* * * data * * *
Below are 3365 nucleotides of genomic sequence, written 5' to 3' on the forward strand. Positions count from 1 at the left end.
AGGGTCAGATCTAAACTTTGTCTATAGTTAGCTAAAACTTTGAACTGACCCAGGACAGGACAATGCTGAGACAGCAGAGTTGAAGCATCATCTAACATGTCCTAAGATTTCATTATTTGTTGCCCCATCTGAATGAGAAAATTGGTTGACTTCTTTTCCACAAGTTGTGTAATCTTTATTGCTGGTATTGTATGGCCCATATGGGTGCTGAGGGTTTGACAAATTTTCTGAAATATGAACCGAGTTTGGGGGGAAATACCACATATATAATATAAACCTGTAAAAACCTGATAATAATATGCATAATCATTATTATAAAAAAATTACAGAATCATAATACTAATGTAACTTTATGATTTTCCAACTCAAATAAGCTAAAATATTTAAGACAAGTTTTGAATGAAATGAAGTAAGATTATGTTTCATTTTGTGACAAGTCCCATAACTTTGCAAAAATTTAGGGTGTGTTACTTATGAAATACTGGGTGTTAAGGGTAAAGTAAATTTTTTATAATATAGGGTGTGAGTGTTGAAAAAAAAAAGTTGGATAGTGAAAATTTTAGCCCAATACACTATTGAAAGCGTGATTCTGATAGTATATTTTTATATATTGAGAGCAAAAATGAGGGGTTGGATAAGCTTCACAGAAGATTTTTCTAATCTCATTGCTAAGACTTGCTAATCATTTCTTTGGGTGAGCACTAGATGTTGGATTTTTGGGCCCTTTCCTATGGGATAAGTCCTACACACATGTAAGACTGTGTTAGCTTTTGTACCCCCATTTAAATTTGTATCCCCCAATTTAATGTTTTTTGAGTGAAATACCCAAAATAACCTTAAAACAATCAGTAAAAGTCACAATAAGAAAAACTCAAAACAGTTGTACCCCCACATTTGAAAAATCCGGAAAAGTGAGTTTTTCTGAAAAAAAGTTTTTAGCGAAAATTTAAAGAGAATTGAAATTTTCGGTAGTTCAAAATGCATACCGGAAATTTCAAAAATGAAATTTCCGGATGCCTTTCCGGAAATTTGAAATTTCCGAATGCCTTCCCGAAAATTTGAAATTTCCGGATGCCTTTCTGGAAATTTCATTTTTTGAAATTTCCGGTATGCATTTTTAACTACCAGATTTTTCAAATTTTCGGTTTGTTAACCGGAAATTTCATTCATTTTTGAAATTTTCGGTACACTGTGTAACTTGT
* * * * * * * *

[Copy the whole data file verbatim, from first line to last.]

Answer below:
Below are 3365 nucleotides of genomic sequence, written 5' to 3' on the forward strand. Positions count from 1 at the left end.
AGGGTCAGATCTAAACTTTGTCTATAGTTAGCTAAAACTTTGAACTGACCCAGGACAGGACAATGCTGAGACAGCAGAGTTGAAGCATCATCTAACATGTCCTAAGATTTCATTATTTGTTGCCCCATCTGAATGAGAAAATTGGTTGACTTCTTTTCCACAAGTTGTGTAATCTTTATTGCTGGTATTGTATGGCCCATATGGGTGCTGAGGGTTTGACAAATTTTCTGAAATATGAACCGAGTTTGGGGGGAAATACCACATATATAATATAAACCTGTAAAAACCTGATAATAATATGCATAATCATTATTATAAAAAAATTACAGAATCATAATACTAATGTAACTTTATGATTTTCCAACTCAAATAAGCTAAAATATTTAAGACAAGTTTTGAATGAAATGAAGTAAGATTATGTTTCATTTTGTGACAAGTCCCATAACTTTGCAAAAATTTAGGGTGTGTTACTTATGAAATACTGGGTGTTAAGGGTAAAGTAAATTTTTTATAATATAGGGTGTGAGTGTTGAAAAAAAAAAGTTGGATAGTGAAAATTTTAGCCCAATACACTATTGAAAGCGTGATTCTGATAGTATATTTTTATATATTGAGAGCAAAAATGAGGGGTTGGATAAGCTTCACAGAAGATTTTTCTAATCTCATTGCTAAGACTTGCTAATCATTTCTTTGGGTGAGCACTAGATGTTGGATTTTTGGGCCCTTTCCTATGGGATAAGTCCTACACACATGTAAGACTGTGTTAGCTTTTGTACCCCCATTTAAATTTGTATCCCCCAATTTAATGTTTTTTGAGTGAAATACCCAAAATAACCTTAAAACAATCAGTAAAAGTCACAATAAGAAAAACTCAAAACAGTTGTACCCCCACATTTGAAAAATCCGGAAAAGTGAGTTTTTCTGAAAAAAAGTTTTTAGCGAAAATTTAAAGAGAATTGAAATTTTCGGTAGTTCAAAATGCATACCGGAAATTTCAAAAATGAAATTTCCGGATGCCTTTCCGGAAATTTGAAATTTCCGAATGCCTTCCCGAAAATTTGAAATTTCCGGATGCCTTTCTGGAAATTTCATTTTTTGAAATTTCCGGTATGCATTTTTAACTACCAGATTTTTCAAATTTTCGGTTTGTTAACCGGAAATTTCATTCATTTTTGAAATTTTCGGTACACTGTGTAACTTGT